02 Jul Nepalese Indigenous radio technicians become more handy
Nepalese radio technicians learn techniques for disconnecting a transmitter to protect it
from lightning, and for preventing and removing viruses from computers, among other things, during a workshop organized by Indigenous Community Radio Network (ICRN), a WACC partner. Photo: Courtesy of ICRN
From tightening an antenna to changing a busted fuse, 24 Nepalese community radio technicians received a hands-on workshop on radio maintenance and repair organized by Indigenous Community Radio Network (ICRN), a WACC partner.
The workshop, held June 3-5 in the capital Kathmandu, was aimed at fixing common radio problems that arise, especially during the rainy season. Heavy rains often disrupt radio operations and make it difficult to bring equipment for repair from remote villages to the city.
The radio technicians – representing 21 Indigenous community radios – said it was their first time to attend such a workshop, the ICRN said in its report to WACC. They also said further training was needed. WACC supported the project, along with the American NGO, Cultural Survival.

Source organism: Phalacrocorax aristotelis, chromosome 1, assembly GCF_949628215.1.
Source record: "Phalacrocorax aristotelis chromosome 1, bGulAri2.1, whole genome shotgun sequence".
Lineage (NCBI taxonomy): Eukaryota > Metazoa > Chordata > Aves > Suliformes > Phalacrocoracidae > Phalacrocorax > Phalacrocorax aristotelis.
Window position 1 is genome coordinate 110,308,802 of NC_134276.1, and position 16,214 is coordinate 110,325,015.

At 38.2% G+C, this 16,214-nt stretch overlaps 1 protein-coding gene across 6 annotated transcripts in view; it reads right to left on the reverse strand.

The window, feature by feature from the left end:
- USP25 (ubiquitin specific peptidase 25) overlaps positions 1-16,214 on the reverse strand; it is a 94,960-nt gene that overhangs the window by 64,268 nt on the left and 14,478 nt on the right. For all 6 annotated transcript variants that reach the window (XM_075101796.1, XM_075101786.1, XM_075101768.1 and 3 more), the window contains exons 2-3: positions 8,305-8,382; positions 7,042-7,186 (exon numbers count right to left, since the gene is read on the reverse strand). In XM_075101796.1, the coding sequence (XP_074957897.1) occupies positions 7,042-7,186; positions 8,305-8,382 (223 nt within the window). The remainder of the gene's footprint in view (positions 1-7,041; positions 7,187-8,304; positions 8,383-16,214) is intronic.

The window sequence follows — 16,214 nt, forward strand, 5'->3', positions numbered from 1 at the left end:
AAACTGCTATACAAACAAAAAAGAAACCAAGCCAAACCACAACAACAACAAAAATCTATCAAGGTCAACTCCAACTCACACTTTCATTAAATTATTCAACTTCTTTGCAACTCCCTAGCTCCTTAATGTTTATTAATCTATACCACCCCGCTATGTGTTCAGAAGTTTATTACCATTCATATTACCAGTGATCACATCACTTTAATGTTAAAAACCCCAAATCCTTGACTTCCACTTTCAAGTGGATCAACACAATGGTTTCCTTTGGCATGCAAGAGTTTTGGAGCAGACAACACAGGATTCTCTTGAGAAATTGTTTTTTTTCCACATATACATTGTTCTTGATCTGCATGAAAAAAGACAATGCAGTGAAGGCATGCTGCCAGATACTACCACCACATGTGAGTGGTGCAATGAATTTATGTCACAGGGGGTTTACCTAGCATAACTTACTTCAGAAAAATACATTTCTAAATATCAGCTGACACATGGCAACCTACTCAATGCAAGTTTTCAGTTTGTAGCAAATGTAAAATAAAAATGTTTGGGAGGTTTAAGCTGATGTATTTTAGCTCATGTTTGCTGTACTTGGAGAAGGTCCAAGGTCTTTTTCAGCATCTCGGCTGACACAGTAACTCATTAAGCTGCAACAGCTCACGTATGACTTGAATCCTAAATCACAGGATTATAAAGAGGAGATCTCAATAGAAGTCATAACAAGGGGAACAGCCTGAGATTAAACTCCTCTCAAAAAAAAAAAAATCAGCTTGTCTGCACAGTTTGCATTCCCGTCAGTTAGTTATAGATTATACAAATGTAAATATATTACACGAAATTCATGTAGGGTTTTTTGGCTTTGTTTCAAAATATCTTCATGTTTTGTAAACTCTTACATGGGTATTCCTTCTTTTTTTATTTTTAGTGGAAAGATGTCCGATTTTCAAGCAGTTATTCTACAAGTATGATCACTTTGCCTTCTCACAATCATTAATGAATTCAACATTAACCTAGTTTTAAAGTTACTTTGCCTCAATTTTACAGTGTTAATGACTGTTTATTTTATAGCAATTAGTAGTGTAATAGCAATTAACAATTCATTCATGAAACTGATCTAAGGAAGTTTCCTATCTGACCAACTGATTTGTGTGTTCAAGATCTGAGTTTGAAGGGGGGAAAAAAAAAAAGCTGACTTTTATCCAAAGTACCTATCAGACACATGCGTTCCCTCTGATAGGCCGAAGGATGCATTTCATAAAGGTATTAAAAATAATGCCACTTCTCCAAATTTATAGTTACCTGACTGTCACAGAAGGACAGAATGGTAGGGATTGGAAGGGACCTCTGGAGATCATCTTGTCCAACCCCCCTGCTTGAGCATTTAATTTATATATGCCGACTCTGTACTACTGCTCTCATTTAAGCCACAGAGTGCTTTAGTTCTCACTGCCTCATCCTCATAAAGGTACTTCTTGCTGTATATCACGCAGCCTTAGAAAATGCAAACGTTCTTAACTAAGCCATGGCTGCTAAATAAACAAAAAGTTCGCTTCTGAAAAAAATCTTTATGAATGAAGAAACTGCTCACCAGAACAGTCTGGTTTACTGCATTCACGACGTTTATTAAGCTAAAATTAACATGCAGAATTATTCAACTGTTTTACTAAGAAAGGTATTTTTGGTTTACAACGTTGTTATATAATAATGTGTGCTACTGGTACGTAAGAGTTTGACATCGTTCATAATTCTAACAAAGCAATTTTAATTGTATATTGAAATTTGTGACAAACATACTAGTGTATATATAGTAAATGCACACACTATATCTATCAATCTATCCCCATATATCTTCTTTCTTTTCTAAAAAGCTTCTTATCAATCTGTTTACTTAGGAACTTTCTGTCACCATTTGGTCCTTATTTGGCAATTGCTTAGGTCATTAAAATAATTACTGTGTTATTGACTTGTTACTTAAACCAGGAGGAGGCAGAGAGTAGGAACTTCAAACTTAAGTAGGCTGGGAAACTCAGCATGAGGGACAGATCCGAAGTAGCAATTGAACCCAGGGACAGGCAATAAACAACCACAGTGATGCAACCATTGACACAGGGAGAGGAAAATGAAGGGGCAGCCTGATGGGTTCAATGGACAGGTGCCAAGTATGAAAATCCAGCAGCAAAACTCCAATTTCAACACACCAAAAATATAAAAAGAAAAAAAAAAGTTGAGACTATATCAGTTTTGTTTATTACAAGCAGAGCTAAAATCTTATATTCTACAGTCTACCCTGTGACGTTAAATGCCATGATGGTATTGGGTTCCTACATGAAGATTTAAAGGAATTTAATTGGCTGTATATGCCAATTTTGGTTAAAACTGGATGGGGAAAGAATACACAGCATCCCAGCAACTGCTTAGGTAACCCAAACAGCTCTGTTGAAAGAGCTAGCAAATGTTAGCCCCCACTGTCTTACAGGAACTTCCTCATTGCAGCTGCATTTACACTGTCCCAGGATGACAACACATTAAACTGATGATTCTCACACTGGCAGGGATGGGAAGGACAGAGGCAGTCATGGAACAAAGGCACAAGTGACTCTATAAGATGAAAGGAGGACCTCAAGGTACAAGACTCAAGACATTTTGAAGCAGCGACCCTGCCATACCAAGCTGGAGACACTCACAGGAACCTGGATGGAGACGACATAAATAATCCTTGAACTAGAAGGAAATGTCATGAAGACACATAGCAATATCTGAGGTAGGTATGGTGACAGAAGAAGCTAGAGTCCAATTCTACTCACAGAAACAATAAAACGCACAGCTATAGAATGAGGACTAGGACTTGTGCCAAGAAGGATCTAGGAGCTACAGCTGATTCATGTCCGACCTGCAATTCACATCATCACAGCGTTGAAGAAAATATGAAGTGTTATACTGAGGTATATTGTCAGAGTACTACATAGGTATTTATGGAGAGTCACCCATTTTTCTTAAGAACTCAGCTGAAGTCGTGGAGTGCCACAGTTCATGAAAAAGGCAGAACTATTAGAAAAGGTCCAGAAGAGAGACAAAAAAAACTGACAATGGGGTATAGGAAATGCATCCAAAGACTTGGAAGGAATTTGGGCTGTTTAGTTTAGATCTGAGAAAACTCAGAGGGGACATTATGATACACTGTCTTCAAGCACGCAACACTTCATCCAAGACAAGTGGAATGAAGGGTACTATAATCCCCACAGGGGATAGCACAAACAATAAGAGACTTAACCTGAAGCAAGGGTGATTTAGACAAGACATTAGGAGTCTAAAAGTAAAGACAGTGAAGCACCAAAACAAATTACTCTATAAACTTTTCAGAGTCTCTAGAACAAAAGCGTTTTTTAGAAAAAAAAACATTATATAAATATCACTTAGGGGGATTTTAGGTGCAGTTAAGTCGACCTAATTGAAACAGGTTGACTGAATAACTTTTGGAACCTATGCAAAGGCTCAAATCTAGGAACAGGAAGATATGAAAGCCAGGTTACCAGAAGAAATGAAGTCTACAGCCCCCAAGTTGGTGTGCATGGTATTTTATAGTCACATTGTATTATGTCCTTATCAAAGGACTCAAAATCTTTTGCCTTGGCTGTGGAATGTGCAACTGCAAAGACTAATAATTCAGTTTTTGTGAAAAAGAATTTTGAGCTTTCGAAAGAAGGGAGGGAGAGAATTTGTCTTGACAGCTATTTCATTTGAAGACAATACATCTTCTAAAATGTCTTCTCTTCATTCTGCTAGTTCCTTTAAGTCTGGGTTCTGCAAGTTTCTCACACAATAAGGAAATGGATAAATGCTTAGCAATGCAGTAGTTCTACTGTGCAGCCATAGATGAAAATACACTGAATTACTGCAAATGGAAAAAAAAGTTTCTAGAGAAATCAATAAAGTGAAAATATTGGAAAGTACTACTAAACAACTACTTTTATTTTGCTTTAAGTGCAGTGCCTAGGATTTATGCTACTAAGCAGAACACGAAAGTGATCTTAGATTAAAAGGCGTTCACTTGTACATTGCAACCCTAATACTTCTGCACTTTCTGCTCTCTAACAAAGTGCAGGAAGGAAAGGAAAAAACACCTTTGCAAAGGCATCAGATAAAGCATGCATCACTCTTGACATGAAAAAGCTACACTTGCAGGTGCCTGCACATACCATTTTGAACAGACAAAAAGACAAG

The workshop included training on how to open transmitter gates and change a fuse, and techniques for disconnecting a transmitter to protect it from lightning, and for preventing and removing viruses from computers. Technicians received practical training in installing antenna, transmitter, mixture, computer, and wires and connectors. They were offered tips on how to identify problems and fix them right away.
They were also provided with a radio repair toolbox that included an adjustable wrench, hand saw, hand drills, among other things.
“WACC is very happy to partner with ICRN on this project,” said Lorenzo Vargas, program manager for Communication for Social Change. “We believe that supporting networks of community media outlets – rather than supporting individual community radio stations – is critical to enhancing the long-term sustainability of the community media sector as a whole.” He added that ICRN fills “an important void in Nepal’s Indigenous media ecosystem, in terms of sector-wide advocacy, mobilizing expertise across the network, and identifying best practices.”